GERMAN investor Joh A Benckiser (JAB) is to buy the owner of Douwe Egberts coffee in a €7.5 billion (£6.4bn) cash deal to create a global hot drinks empire aimed at taking on market leaders Nestle and Mondelez.
DE Master Blenders 1753 (DEMB), the Dutch group that also owns the Senseo range of coffee “pods”, said it had reached conditional agreement on a €12.50 a share takeover offer from a group of investors led by JAB. JAB, the investment vehicle of the billionaire Reimann family, has been building a hot drinks business in a bid to tap strong growth driven by new products and demand from emerging markets.
Its brands include Caribou Coffee and Peet’s Coffee & Tea in the US, while DEMB will give it a strong position in Europe.
The offer is below JAB’s original proposal of €12.75 per share, but still represents a 36 per cent premium to DEMB’s average closing share price in the three months to 27 March, when the initial proposal was disclosed.
Analysts said the price compared favourably with recent similar deals and saw little chance of a rival bid, not least because JAB already owns around 15 per cent of the Dutch group, meaning it will actually pay about €6.4bn.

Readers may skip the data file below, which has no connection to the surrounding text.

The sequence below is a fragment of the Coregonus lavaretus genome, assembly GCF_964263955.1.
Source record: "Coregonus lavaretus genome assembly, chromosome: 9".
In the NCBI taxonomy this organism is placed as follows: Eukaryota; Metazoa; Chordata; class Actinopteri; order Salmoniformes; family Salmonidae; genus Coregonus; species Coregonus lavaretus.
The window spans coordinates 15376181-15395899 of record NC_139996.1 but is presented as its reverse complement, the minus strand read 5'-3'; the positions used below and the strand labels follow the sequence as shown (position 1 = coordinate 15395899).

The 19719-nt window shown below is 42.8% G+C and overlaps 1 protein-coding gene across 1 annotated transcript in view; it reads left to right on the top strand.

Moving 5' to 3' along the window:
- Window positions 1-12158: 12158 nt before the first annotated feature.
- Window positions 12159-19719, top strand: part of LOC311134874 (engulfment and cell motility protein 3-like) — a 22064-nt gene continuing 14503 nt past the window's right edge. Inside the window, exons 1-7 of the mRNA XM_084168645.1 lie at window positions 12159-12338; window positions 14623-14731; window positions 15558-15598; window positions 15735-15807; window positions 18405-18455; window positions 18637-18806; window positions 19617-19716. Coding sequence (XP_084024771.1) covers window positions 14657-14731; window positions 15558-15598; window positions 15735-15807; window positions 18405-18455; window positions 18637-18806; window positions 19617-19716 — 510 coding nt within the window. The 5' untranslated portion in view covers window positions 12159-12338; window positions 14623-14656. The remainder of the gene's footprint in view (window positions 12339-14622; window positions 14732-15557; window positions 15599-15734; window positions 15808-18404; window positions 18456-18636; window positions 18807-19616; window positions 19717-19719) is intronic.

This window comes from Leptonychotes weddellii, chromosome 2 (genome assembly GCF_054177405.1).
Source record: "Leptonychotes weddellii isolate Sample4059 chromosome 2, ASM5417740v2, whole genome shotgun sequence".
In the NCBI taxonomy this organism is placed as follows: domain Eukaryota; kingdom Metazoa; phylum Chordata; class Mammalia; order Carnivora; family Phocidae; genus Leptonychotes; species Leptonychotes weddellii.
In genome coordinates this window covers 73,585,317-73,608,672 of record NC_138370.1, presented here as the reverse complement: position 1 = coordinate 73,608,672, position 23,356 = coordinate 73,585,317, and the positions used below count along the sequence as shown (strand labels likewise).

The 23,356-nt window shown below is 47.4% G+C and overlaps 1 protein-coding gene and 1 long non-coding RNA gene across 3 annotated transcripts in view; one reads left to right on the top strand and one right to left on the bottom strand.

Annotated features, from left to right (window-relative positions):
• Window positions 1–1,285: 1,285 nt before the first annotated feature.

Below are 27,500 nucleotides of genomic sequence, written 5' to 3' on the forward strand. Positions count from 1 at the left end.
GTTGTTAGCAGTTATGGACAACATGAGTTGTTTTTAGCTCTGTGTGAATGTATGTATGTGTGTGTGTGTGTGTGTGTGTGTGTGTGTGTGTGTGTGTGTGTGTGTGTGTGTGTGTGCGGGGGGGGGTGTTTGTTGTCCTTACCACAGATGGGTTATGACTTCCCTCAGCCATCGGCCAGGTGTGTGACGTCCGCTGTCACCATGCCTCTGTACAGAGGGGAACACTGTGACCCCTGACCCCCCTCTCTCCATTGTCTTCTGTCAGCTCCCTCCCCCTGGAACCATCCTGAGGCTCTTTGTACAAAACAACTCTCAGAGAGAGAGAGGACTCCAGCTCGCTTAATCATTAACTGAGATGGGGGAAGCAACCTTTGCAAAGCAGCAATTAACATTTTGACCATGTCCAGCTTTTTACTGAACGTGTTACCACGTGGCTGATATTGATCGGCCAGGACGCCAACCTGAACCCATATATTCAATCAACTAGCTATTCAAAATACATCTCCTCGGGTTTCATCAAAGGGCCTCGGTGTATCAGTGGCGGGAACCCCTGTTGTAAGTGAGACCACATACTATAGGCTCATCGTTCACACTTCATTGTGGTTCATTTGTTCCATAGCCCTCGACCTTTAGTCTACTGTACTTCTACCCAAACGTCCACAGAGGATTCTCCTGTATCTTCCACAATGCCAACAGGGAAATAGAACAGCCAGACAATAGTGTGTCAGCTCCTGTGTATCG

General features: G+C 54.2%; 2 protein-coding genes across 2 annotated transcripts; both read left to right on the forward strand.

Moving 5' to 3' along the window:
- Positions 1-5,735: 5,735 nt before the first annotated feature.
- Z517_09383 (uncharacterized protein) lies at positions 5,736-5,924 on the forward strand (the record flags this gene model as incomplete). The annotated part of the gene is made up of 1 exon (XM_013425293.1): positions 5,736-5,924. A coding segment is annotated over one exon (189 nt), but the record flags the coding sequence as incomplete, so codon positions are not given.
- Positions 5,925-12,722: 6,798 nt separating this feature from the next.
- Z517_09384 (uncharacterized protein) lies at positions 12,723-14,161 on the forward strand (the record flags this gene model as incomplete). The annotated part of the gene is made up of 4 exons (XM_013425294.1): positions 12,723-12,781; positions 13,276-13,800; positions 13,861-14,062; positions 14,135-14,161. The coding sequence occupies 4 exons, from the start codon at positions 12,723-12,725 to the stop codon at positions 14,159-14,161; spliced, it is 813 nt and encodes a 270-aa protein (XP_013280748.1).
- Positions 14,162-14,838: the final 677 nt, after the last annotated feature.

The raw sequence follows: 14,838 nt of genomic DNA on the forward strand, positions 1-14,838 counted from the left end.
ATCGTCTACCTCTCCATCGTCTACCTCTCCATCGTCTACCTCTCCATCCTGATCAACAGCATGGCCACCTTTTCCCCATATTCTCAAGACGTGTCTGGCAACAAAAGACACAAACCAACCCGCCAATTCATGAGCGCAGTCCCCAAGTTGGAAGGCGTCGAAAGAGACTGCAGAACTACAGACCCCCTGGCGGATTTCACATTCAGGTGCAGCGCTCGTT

KBC Securities analysts Pascale Weber and Jan-Willem Billiet, who recommended that investors accept the offer, said: “We consider the probability of a higher offer to be slim.”
DEMB declined to specify why the offer price had been reduced from the initial proposal and chief executive Jan Bennink, who will step down after the takeover, said it no other potential buyers had made contact.
JAB chairman Bart Becht – a former chief executive of Nurofen and Windolene parent company Reckitt Benckiser – will become chairman of DEMB. He said: “JAB and its partners intend to use DEMB as their platform for organic growth and acquisitions in the fast-moving consumer goods coffee and tea categories.”
The Reimann fortune comes from the Benckiser chemicals firm, founded in 1823. The family also controls fashion group Coty, and owns Labelux Group, manager of luxury brands Bally, Belstaff and Jimmy Choo.
DEMB has had a rocky time since it was spun off last year from US food group Sara Lee, which has since changed its name to Hillshire Brands.
Within weeks of its listing, it shocked investors with the news that its Brazilian unit had been hit by fraud, tax and inventory problems, forcing it to restate past financial statements.
Previous chief executive Michael Herkemij quit in December, six months after the stock market debut, and in February the firm reported lower-than-expected profits and cut its outlook for 2013, citing pricing pressures in austerity-hit Europe.
Swiss food and drink giant Nestlé sold $17.1bn (£11.1bn) of coffee last year, while Kenco owner Mondelez – formerly Kraft – ranked second at $8.3bn, according to Euromonitor International. DEMB ranks third with annual sales of about €2.7bn.
JAB said it would finance the deal through about €3bn of debt and €4.9bn in equity.